This is meant to be fun!

Yes, being an author can be a career and an income, but it’s also a passion. The reason we keep going back to skiing, keep going back up the slope, is that there is exhilaration and joy in the process, not just the outcome of getting to the bottom.

Some days, the weather will be perfect and we will have amazing runs on pristine, soft snow. Other days, the icy cold will make us grit our teeth to even manage one run and we wish we hadn’t bothered. But we keep going back because we love it, and those amazing days when it all falls into place make it worth it!

What do you think about this? Does a zigzag journey accurately reflect your writing life? Please do leave a comment and join the conversation below.

Top image: Flickr Creative Commons ruapehu skiing by Airflore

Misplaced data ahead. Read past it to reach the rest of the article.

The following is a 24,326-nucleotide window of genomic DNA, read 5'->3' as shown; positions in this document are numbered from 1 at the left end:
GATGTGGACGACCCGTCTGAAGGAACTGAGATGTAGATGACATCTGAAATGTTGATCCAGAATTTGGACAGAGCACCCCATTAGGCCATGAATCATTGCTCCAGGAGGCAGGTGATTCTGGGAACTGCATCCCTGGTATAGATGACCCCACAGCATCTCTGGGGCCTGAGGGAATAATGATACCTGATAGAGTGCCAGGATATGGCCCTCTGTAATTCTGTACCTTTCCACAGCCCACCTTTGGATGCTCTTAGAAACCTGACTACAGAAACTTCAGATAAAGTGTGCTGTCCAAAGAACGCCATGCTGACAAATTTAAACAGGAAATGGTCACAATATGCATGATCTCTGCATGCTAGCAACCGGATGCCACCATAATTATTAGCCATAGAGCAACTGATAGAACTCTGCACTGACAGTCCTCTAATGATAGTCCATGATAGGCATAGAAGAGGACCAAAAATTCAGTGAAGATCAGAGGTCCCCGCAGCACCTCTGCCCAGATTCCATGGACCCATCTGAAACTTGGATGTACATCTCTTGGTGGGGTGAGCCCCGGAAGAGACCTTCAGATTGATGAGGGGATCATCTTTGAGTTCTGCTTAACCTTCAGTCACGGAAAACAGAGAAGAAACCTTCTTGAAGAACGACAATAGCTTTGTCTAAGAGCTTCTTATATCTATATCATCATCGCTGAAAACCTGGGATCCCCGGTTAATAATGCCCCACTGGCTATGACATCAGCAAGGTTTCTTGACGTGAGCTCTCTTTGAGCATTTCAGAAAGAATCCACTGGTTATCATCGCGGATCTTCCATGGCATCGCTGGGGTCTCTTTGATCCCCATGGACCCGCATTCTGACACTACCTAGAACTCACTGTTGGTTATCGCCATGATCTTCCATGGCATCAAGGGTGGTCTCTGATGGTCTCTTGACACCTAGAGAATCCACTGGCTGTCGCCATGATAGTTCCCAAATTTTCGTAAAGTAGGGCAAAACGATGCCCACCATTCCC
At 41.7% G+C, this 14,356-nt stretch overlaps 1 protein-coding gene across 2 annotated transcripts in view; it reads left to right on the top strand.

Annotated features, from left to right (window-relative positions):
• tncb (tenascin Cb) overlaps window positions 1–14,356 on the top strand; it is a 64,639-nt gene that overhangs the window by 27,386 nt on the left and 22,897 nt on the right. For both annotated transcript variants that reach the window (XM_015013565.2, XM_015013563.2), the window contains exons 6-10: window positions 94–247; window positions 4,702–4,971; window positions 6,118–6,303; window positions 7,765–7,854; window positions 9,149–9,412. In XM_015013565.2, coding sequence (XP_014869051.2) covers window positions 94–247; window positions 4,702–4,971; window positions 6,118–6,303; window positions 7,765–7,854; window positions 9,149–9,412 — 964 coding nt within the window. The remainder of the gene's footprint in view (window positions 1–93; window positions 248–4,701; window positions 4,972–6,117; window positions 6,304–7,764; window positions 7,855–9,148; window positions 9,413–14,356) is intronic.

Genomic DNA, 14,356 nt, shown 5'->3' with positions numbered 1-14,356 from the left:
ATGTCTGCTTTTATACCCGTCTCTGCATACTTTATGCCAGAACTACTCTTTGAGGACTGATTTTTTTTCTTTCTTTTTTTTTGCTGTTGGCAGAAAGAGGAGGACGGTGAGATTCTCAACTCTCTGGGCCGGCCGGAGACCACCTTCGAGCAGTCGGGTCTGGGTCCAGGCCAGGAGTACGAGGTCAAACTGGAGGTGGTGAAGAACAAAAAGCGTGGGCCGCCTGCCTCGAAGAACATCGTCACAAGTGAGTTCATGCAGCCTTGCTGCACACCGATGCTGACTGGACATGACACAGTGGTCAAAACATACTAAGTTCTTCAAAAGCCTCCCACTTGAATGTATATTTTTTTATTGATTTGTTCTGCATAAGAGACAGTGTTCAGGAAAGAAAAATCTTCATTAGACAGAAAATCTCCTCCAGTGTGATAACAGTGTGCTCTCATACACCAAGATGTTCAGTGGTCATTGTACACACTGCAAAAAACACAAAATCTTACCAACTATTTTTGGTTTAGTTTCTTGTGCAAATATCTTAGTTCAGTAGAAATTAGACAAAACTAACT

The Christian Publishing Market With Jeremy Bouma

I have a degree in Theology and my interest in religion is enmeshed in my fiction.

I write books that can be described as religious thrillers, and yet I’m not a Christian, although I do describe myself as spiritual. In today’s show, I interview Jeremy Bouma about the complexities of the Christian publishing market, and you’ll learn a lot about the sub-niche as well as customer targeting and much more, even if you’re not a Christian author.

In the introduction I mention my personal writing updates, as well as the Goodreads event on Nov 15th when you can join me and other authors for chat and giveaways, plus the Christmas mystery/thriller giveaway when you can win 12 print books (let us buy your Christmas presents for you!)

99designs-logo-750x200pxThis podcast episode is sponsored by 99 Designs, where you can get all kinds of designs for your author business including book covers, merchandising, branding and business cards, illustrations and artwork and much more. You can get a Powerpack upgrade which gives your project more chance of getting noticed by going to: